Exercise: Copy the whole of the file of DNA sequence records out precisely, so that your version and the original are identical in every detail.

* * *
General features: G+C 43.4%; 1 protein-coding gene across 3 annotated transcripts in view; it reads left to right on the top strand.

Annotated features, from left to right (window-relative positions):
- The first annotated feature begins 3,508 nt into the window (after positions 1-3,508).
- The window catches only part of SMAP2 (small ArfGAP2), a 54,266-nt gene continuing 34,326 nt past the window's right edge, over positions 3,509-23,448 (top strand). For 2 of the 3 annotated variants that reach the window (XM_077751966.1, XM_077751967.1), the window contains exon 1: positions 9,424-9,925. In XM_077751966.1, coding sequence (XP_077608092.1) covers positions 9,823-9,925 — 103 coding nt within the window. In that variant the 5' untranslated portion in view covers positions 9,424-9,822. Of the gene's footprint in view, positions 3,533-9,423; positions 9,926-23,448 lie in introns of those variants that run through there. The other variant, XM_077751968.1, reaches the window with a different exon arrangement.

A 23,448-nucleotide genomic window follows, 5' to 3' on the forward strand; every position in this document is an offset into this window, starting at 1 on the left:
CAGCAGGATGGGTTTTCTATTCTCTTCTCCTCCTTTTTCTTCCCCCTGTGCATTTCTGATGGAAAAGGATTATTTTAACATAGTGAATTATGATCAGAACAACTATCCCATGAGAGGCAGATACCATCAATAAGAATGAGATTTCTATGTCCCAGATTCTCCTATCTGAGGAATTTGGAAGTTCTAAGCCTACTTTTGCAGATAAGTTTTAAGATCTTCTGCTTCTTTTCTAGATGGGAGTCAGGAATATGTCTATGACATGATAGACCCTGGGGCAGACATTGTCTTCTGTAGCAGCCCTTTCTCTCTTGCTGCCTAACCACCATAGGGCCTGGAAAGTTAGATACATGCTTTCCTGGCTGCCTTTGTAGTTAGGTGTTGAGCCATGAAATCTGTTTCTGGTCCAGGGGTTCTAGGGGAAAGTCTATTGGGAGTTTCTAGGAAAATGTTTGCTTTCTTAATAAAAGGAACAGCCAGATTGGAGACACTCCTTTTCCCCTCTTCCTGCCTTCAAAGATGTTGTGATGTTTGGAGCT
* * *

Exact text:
General features: G+C 43.4%; 1 protein-coding gene across 3 annotated transcripts in view; it reads left to right on the top strand.

Annotated features, from left to right (window-relative positions):
- The first annotated feature begins 3,508 nt into the window (after positions 1-3,508).
- The window catches only part of SMAP2 (small ArfGAP2), a 54,266-nt gene continuing 34,326 nt past the window's right edge, over positions 3,509-23,448 (top strand). For 2 of the 3 annotated variants that reach the window (XM_077751966.1, XM_077751967.1), the window contains exon 1: positions 9,424-9,925. In XM_077751966.1, coding sequence (XP_077608092.1) covers positions 9,823-9,925 — 103 coding nt within the window. In that variant the 5' untranslated portion in view covers positions 9,424-9,822. Of the gene's footprint in view, positions 3,533-9,423; positions 9,926-23,448 lie in introns of those variants that run through there. The other variant, XM_077751968.1, reaches the window with a different exon arrangement.

A 23,448-nucleotide genomic window follows, 5' to 3' on the forward strand; every position in this document is an offset into this window, starting at 1 on the left:
CAGCAGGATGGGTTTTCTATTCTCTTCTCCTCCTTTTTCTTCCCCCTGTGCATTTCTGATGGAAAAGGATTATTTTAACATAGTGAATTATGATCAGAACAACTATCCCATGAGAGGCAGATACCATCAATAAGAATGAGATTTCTATGTCCCAGATTCTCCTATCTGAGGAATTTGGAAGTTCTAAGCCTACTTTTGCAGATAAGTTTTAAGATCTTCTGCTTCTTTTCTAGATGGGAGTCAGGAATATGTCTATGACATGATAGACCCTGGGGCAGACATTGTCTTCTGTAGCAGCCCTTTCTCTCTTGCTGCCTAACCACCATAGGGCCTGGAAAGTTAGATACATGCTTTCCTGGCTGCCTTTGTAGTTAGGTGTTGAGCCATGAAATCTGTTTCTGGTCCAGGGGTTCTAGGGGAAAGTCTATTGGGAGTTTCTAGGAAAATGTTTGCTTTCTTAATAAAAGGAACAGCCAGATTGGAGACACTCCTTTTCCCCTCTTCCTGCCTTCAAAGATGTTGTGATGTTTGGAGCT